What is a hashtag?
Hashtags are now an integral part of how we communicate and market online. Originating with Twitter, they are now included in most social networks. They can be used ironically (#sorrynotsorry) to punctuate a message, but the true purpose of the hashtag is much more important!
Hashtags are, quite simply, a search tool. It’s a tag, similar to organising a product on a shelf, with the hash symbol in front of it. (Tagged with a hash symbol = hash-tag.) Adding this to a post makes it searchable for anyone with an interest in your business or topic. When a user clicks on a hashtag or enters it in the search field, they find all content that includes the term. Hashtags can be used within Twitter, Instagram and Facebook to help target your audience and collect data.
Anatomy of a Hashtag
They can be made up of several words, but must not include spaces or punctuation marks. It is not case sensitive but capitalisation can be included to separate multi-word hashtags. Example: #nzmustdo vs #NZMustDo will have the same category but different visual impact in your marketing.
Multiple hashtags can be used on the same post. It’s good practice to always use your established business hashtag, and then add categories from there. Try searching for relevant concepts to your business, and see if other users are including these terms.
If you’re a vineyard called John Smith Winery, you could tag your posts with #JohnSmithWinery, #winelover and #wineoclock. The first is unique to your business, but the second two are popular with wine enthusiasts and will include your posts in their searches. The wine tags help new customers and fans discover you, while allowing you to track and collect all of your posts uniquely with the business name tag.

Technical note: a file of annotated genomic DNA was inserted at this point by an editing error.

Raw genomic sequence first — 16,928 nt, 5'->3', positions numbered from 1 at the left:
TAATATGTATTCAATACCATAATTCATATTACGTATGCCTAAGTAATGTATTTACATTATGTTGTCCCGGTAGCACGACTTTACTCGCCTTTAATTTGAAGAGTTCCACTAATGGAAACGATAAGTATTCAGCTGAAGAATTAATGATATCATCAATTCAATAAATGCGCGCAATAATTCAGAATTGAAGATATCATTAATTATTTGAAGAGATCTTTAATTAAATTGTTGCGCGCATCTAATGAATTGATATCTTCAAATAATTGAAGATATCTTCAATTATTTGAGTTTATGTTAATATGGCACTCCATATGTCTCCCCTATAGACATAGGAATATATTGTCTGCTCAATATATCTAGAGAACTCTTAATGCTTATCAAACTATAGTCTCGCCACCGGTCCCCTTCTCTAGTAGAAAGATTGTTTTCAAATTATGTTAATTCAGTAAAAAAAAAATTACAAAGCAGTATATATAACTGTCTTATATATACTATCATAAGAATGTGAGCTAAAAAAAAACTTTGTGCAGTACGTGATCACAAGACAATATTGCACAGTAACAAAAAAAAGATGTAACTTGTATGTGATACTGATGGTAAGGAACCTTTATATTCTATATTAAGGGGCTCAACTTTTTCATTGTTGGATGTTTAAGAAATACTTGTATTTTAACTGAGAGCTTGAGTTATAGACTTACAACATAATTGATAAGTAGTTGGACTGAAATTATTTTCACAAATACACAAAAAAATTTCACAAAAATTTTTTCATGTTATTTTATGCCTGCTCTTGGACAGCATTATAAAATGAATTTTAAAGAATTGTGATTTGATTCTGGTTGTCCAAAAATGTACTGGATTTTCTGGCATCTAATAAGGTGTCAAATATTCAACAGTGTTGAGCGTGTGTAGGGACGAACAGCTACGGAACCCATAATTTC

Hashtag Photo Campaigns - #Winning
Chasing User Generated Content (UGC) can be tricky, but one of the best ways to kick-start this is with a hashtag photo contest. You will need a prize incentive, but it can be a valuable social media marketing tool.
A unique hashtag-inclusive post can be collected digitally to track and understand your online reach and engagement for the campaign. If you try to use a non-unique tag like #travel as your campaign hashtag, you will find every post tagged with #travel (millions around the world) when you collect the data. Try typing your hashtag concept into the twitter search bar to see if the hashtag is already being used, or if it is unique.
Top tip: Incorporate your business name (or an abbreviation of it) into the hashtag term
Once you have your unique campaign hashtag, make sure it is included in all communications about your campaign, use it in every post and require people to tag their photos with it for a chance to win.
Beyond the Screen
To ensure the success of your business hashtag in your community, make sure to include it on all print marketing as well. Add it to business cards, brochures, stickers, print ads and any places you touch base with your customers. It is as important to your online identity as a logo.
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